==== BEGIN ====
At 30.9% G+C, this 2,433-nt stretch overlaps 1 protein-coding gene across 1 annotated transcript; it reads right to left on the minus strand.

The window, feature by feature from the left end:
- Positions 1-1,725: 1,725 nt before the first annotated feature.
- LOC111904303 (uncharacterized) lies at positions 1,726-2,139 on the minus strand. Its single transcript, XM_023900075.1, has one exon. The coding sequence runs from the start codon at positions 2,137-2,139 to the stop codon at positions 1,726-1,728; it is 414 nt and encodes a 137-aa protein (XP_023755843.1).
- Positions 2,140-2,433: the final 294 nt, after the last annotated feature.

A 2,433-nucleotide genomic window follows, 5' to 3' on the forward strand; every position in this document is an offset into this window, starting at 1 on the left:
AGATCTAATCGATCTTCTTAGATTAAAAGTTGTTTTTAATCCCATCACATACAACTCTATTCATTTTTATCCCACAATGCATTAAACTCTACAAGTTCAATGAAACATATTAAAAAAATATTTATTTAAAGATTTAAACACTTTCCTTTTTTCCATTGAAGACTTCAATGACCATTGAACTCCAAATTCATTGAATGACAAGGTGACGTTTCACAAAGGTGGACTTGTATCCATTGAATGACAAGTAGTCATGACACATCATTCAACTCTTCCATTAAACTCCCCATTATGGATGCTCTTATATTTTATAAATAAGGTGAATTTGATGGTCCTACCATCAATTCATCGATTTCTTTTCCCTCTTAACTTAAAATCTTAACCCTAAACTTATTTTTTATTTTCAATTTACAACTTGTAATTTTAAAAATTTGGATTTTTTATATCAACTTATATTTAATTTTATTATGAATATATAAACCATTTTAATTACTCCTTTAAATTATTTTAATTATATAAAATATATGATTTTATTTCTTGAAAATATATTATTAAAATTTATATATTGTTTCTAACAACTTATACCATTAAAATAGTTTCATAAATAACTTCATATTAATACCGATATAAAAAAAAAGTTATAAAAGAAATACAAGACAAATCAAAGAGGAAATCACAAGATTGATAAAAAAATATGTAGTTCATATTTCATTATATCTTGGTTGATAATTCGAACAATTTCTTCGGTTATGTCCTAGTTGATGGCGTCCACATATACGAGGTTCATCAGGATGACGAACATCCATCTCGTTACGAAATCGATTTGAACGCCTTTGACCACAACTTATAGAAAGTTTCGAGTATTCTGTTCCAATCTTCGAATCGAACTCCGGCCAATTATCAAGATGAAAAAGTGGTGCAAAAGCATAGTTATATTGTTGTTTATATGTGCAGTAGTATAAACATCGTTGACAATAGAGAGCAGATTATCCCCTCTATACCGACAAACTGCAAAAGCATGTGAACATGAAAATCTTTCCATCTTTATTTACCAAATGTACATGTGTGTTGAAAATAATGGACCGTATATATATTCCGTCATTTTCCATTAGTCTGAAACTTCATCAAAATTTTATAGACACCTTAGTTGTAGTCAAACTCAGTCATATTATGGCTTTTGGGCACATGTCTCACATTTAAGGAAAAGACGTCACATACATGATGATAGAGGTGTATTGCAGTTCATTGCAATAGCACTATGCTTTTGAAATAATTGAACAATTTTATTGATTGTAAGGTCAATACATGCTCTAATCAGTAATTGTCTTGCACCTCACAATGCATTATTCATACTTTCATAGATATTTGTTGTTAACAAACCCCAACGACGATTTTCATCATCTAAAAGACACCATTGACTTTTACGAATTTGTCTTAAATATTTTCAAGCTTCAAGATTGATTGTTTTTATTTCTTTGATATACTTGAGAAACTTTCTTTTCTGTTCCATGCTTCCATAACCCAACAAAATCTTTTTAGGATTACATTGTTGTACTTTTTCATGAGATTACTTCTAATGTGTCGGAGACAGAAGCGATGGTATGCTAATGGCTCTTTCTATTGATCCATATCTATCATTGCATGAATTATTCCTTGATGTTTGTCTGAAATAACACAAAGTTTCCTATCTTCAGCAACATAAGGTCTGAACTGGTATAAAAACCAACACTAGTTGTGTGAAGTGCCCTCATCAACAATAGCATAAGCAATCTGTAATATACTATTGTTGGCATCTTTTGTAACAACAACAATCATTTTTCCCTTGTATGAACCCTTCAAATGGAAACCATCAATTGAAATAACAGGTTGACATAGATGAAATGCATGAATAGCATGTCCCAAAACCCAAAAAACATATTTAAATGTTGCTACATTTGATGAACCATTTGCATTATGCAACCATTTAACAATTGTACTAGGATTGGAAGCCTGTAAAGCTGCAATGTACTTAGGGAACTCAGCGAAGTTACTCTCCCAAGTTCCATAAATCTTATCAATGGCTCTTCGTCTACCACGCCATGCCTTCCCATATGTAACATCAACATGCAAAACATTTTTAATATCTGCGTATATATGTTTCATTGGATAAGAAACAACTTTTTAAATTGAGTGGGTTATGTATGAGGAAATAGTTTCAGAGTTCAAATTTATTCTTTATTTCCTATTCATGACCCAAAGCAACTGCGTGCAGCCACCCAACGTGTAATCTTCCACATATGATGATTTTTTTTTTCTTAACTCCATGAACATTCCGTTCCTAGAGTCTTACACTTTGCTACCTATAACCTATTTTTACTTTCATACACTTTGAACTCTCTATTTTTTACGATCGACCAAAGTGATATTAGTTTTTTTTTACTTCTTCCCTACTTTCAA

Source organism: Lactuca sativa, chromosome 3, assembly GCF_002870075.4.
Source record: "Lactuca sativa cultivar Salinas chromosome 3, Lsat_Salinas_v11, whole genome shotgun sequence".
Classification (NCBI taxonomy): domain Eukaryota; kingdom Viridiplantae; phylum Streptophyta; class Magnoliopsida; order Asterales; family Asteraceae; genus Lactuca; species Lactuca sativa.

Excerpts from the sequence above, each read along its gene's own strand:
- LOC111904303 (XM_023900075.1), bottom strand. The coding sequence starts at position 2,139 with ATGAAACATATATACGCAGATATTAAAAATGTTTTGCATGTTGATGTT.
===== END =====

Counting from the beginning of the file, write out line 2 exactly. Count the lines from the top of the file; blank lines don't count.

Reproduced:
The window, feature by feature from the left end: